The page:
It's been a rollercoaster of a year for the company, and now could be a good time for Dell to take another risk: offering a new handheld device. It could be a smartphone, or a portable music/video player that connects to the Web and a PC for downloading and transferring content.
It's a perfect opportunity for Dell to show it's not just a PC manufacturer, but that it's a consumer products company. Its competitors have made the transition--Apple dropped "Computer" from its name this year even before the iPhone madness ensued. And Hewlett-Packard has been steadily moving into the home with entertainment and communication-oriented devices.
There have been rumors that Dell would be launching a smartphone sincein February. Then a got the rumor mill churning again. Perhaps more indicative that something is in the works, Dell purchased Zing Systems this summer, and a similarly named online content portal.
So is there a handheld device coming in the future? Dell's not saying, though the biggest stage for a potential launch, the International Consumer Electronics Show, is in early January.
Dell is definitely setting itself up to do something new. The company has brought in a host of new executives, including Garriques, who found success reviving Motorola's handset business with its line of Razr phones. His hiring is part of thethat Dell has been in for almost a year now, and the company has methodically begun to check things off the list: , reassessing IT infrastructure and its , and refocusing on industrial design and consumer appeal. Not to mention switching up its sales strategy to include for the first time.
But there's more to do. Dell is bleeding market share to HP in its core PC business and is embarrassingly close to being . Dell needs something, and a handheld device could be a buzz-worthy product that brings it a new level of consumer attention. (And if it wanted to add in some fun, multi-touch functionality, that would be good, too. We know it has the technology, as it demonstrated at Oracle Open World last month.)
In the meantime, here are some reasons why Dell needs a handheld device:
It has nothing. Dell has been well-received.earlier this year when the bottom fell out of the PDA market. While that was arguably wise, there was no follow-through with any sort of next-generation handheld, like a phone/Internet device--or anything at all. Even leaving out the iPhone from Apple, chief rival HP has the iPaq, which isn't the prettiest thing you've ever seen, but it is packed with current technology and
So Dell has been MIA. In fairness, there have been. But Dell's reputation and balance sheet could greatly benefit from an iPhone-like, or even an iPaq-like, device.
Handheld devices are popular, but demand for smartphones in particular has skyrocketed in the last year. Smartphones now account for 12 percent of the U.S. cell phone market, according to data collected by NPD Group. Smartphones' share of the handset market doubled from 4 percent to 8 percent in one quarter at the end of last year. As consumers continue to expect all their gadgets to be mobile, Dell could get in on that demand. Plus, it has demonstrated brand awareness and a $4.5 billion marketing budget to play with for the next three years.
A consumer-focused smartphone or handheld device that is done well would show a commitment to innovation. The company's historical business, PCs, isn't exactly a hotbed of creativity. The industry is more mature and is now mainly about cranking out products quicker and cheaper than the other guys. But smartphones, where there are many new technological possibilities, are . While leading-edge technical innovations have not been the hallmarks of Dell or the personal computing industry in recent years, it doesn't have to be that way, as Apple has demonstrated.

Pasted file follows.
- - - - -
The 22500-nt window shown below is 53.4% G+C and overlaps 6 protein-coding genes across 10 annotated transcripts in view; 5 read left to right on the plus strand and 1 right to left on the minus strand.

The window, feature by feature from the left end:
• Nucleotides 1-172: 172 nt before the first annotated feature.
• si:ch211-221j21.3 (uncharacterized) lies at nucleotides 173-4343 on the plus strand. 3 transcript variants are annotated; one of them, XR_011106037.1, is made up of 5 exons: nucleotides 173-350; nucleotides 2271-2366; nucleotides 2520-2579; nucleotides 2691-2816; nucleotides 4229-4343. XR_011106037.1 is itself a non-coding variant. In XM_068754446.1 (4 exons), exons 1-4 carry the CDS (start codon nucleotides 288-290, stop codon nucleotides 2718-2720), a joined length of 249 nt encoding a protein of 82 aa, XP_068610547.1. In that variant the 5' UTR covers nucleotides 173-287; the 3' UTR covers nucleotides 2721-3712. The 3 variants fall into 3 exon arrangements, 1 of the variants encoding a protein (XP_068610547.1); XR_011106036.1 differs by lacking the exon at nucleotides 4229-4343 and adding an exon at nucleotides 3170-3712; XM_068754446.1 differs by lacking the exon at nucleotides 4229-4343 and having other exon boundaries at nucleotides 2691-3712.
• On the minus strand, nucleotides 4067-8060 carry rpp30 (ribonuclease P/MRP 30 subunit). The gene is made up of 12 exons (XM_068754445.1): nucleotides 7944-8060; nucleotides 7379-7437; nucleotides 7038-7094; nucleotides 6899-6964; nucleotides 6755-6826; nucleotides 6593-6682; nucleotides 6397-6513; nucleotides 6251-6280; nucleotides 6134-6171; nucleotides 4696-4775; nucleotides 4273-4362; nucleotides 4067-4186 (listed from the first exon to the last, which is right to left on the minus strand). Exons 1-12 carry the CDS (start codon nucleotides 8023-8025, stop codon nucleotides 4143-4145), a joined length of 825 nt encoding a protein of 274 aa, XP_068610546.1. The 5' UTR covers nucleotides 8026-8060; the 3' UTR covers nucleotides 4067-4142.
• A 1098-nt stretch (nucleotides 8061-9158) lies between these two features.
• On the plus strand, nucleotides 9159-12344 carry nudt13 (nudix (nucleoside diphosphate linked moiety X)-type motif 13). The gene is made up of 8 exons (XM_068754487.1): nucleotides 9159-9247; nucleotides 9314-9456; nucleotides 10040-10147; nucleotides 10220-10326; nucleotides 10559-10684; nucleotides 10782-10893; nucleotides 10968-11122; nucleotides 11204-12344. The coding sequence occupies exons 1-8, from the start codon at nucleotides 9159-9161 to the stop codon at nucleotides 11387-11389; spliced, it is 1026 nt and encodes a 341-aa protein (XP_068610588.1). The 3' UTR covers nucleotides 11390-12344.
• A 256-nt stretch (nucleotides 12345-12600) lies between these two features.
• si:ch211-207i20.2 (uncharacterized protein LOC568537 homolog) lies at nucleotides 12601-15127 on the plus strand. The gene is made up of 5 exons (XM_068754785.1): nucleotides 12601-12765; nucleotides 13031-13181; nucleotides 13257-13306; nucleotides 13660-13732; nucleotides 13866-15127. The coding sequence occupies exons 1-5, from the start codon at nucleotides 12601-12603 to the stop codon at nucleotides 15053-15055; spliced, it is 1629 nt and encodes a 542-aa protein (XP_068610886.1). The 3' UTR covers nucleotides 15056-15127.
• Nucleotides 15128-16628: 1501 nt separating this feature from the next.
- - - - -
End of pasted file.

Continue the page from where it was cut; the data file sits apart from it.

Making a consumer gadget is necessary for Dell if it wants to be a consumer products company and compete with Apple and HP. "They can't be just a PC company," said Stephen Baker, vice president of industry analysis at NPD Group. And a printer and ink business doesn't really count. "They need some cutting-edge, convergence, HD content-type products to become a relevant piece of the market, (to be more) than just a PC company."
The company's obviously not opposed to trying new form factors or device categories. Soon Dell will be selling its first tablet PC, and it recently reworked its humdrum desktop offerings with the very consumer-friendly XPS One. It also has experience: TVs, portable music players, and a home music player. Sure, it dropped out of all of those, but Dell didn't necessarily have to exit the TV market, some would say. "Not only should they have stayed in TVs, they were in earlier (than most). They just screwed it up," said Baker. Eventually its LCD TV prices weren't low enough to compete with other consumer electronics makers and it abandoned making its own Dell-branded TVs. "When things got tough they lost interest," but if they stuck with it or had a better strategy from the start, they could have been successful, he said.
Which is why now could be a good time to start fresh. A gadget with a flashy design with the right price would demonstrate how Dell understands consumers. Consumer demand for gadgets is higher than ever right now, particularly in a world where converged devices that connect to each other are the next frontier. Technology from Zing, which is used to share and download music wirelessly, could easily be incorporated into such a device. And now Dell has a brand-new retail presence where it could get attention from non-Dell customers, such as at Best Buy or Wal-Mart Stores.
Timing is everything, of course. Watch what Dell says at CES this year, where it could launch any number of new product categories. The company has something up its sleeve, though what is not entirely clear yet, Baker said. "That doesn't mean it has to be a handheld, but they need some other place to go."